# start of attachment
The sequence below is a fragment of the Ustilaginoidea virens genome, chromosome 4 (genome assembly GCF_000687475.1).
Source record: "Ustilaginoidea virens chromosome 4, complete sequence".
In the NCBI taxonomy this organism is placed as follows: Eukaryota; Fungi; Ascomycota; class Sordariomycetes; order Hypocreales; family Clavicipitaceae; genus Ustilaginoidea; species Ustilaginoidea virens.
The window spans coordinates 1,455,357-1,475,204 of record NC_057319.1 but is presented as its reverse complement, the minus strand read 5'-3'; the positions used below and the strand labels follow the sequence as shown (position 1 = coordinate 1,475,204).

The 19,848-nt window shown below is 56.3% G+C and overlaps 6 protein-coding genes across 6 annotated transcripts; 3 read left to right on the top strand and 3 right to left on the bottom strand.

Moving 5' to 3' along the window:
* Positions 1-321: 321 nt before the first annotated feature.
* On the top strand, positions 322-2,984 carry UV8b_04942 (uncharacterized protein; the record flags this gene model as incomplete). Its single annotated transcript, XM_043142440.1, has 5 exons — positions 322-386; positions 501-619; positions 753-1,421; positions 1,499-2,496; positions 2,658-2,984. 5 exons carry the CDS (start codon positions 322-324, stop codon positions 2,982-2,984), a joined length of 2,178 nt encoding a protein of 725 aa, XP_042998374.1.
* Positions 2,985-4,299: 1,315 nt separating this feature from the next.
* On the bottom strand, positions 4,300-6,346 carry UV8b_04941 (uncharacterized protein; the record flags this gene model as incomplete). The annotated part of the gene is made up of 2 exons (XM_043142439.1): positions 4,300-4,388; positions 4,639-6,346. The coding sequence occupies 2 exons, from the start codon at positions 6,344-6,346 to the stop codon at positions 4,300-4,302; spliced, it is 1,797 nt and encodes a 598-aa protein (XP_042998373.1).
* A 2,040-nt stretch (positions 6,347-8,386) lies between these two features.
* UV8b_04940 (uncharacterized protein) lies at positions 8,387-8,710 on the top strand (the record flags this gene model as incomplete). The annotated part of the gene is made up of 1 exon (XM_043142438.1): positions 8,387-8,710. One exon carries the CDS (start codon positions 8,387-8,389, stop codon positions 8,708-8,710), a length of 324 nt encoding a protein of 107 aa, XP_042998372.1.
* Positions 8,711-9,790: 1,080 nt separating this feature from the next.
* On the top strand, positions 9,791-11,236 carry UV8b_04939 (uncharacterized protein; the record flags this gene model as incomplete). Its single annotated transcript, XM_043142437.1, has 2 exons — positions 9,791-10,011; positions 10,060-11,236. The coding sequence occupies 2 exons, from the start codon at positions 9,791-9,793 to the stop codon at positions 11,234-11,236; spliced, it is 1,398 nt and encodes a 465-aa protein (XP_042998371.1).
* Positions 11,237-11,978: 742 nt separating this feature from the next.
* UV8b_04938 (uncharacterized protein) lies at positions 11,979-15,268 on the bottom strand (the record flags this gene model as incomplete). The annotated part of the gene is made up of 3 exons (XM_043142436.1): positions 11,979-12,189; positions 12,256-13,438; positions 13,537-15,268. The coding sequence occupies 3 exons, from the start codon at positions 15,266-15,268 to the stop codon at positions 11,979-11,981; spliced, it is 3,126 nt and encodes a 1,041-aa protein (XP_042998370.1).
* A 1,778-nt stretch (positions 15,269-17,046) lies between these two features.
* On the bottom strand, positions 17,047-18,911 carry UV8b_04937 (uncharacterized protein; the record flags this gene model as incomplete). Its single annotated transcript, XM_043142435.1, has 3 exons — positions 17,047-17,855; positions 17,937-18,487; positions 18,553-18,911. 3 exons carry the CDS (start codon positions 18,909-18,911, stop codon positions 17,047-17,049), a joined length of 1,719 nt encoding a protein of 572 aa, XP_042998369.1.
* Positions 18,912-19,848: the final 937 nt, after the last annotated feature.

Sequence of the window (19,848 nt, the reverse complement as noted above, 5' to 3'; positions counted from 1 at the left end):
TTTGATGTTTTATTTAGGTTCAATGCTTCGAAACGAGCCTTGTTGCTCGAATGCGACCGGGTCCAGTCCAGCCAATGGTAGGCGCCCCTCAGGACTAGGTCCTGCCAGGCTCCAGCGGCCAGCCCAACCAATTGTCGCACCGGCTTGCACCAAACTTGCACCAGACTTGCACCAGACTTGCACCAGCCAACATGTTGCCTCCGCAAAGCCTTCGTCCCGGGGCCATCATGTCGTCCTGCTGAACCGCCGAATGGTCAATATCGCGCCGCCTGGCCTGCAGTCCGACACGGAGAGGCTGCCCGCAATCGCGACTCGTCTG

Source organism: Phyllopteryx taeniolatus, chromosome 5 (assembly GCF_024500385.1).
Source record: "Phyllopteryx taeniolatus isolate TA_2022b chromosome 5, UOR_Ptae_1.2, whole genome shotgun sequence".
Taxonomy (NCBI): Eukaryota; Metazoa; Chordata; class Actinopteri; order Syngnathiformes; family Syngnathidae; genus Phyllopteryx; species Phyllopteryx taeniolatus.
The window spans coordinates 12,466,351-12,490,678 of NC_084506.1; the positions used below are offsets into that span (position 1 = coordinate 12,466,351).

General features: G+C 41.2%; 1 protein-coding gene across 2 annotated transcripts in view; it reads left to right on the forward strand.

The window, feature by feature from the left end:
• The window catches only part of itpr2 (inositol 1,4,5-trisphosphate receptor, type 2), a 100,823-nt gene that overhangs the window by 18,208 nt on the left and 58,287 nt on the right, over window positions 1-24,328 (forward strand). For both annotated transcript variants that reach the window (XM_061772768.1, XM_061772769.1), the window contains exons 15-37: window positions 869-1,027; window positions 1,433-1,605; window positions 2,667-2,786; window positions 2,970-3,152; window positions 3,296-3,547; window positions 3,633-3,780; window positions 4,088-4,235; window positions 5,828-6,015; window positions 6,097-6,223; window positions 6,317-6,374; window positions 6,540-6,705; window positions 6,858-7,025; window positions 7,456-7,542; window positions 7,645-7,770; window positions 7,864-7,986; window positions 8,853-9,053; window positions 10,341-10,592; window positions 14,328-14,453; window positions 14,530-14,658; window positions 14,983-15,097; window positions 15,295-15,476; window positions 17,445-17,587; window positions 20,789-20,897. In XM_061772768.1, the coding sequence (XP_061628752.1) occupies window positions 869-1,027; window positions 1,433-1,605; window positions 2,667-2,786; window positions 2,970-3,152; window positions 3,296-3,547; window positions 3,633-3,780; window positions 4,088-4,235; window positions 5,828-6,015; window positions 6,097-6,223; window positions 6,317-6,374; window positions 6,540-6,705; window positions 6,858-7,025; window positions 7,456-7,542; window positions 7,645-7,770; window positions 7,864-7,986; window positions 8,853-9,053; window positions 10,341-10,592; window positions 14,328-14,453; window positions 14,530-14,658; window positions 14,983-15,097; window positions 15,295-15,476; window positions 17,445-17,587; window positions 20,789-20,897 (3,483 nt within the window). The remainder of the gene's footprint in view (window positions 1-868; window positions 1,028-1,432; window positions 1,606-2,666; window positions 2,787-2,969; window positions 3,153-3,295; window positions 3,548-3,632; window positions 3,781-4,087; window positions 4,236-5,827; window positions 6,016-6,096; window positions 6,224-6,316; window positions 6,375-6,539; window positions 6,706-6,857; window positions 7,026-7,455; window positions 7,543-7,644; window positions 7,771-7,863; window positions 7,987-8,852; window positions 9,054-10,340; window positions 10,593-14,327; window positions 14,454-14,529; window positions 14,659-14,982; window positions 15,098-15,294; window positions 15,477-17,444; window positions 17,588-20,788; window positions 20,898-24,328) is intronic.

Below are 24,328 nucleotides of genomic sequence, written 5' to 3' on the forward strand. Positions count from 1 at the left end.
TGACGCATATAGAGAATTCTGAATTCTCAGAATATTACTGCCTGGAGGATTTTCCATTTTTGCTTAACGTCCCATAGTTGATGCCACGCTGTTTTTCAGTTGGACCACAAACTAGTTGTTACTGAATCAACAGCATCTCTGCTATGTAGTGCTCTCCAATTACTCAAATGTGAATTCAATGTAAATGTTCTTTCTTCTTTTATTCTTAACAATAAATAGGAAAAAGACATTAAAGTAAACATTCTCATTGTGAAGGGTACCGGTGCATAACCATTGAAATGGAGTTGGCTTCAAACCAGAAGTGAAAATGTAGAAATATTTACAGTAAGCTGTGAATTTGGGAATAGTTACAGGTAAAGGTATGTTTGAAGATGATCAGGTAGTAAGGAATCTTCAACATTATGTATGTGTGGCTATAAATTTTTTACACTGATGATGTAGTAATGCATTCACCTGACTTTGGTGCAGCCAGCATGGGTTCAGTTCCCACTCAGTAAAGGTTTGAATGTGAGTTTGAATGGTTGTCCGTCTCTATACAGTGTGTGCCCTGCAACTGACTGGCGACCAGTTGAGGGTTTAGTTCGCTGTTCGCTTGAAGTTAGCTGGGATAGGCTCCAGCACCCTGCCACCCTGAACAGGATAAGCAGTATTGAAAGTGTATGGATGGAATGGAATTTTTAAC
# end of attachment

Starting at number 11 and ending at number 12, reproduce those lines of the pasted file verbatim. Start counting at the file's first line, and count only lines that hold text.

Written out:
* A 2,040-nt stretch (positions 6,347-8,386) lies between these two features.
* UV8b_04940 (uncharacterized protein) lies at positions 8,387-8,710 on the top strand (the record flags this gene model as incomplete). The annotated part of the gene is made up of 1 exon (XM_043142438.1): positions 8,387-8,710. One exon carries the CDS (start codon positions 8,387-8,389, stop codon positions 8,708-8,710), a length of 324 nt encoding a protein of 107 aa, XP_042998372.1.